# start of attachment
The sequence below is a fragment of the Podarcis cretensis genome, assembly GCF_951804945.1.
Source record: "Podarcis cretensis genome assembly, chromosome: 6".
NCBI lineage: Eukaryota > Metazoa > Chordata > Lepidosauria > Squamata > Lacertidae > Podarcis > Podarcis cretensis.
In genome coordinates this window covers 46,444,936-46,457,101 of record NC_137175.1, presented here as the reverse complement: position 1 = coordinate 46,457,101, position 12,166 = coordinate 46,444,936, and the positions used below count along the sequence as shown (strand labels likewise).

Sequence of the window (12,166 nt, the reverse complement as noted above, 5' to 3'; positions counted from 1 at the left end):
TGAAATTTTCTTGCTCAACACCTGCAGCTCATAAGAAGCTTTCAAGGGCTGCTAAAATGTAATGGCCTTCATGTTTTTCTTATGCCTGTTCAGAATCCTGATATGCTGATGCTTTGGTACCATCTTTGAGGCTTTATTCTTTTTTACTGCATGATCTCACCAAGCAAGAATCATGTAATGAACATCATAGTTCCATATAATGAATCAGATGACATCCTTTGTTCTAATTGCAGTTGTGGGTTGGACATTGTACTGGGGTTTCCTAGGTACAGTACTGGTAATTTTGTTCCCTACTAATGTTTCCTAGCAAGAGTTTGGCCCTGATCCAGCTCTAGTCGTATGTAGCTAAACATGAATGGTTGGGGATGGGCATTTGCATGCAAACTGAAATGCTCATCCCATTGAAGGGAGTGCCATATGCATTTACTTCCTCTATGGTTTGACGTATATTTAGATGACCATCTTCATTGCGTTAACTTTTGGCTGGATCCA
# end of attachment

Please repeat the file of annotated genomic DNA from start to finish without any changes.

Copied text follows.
The sequence below is a fragment of the Podarcis cretensis genome, assembly GCF_951804945.1.
Source record: "Podarcis cretensis genome assembly, chromosome: 6".
NCBI lineage: Eukaryota > Metazoa > Chordata > Lepidosauria > Squamata > Lacertidae > Podarcis > Podarcis cretensis.
In genome coordinates this window covers 46,444,936-46,457,101 of record NC_137175.1, presented here as the reverse complement: position 1 = coordinate 46,457,101, position 12,166 = coordinate 46,444,936, and the positions used below count along the sequence as shown (strand labels likewise).

Sequence of the window (12,166 nt, the reverse complement as noted above, 5' to 3'; positions counted from 1 at the left end):
TGAAATTTTCTTGCTCAACACCTGCAGCTCATAAGAAGCTTTCAAGGGCTGCTAAAATGTAATGGCCTTCATGTTTTTCTTATGCCTGTTCAGAATCCTGATATGCTGATGCTTTGGTACCATCTTTGAGGCTTTATTCTTTTTTACTGCATGATCTCACCAAGCAAGAATCATGTAATGAACATCATAGTTCCATATAATGAATCAGATGACATCCTTTGTTCTAATTGCAGTTGTGGGTTGGACATTGTACTGGGGTTTCCTAGGTACAGTACTGGTAATTTTGTTCCCTACTAATGTTTCCTAGCAAGAGTTTGGCCCTGATCCAGCTCTAGTCGTATGTAGCTAAACATGAATGGTTGGGGATGGGCATTTGCATGCAAACTGAAATGCTCATCCCATTGAAGGGAGTGCCATATGCATTTACTTCCTCTATGGTTTGACGTATATTTAGATGACCATCTTCATTGCGTTAACTTTTGGCTGGATCCA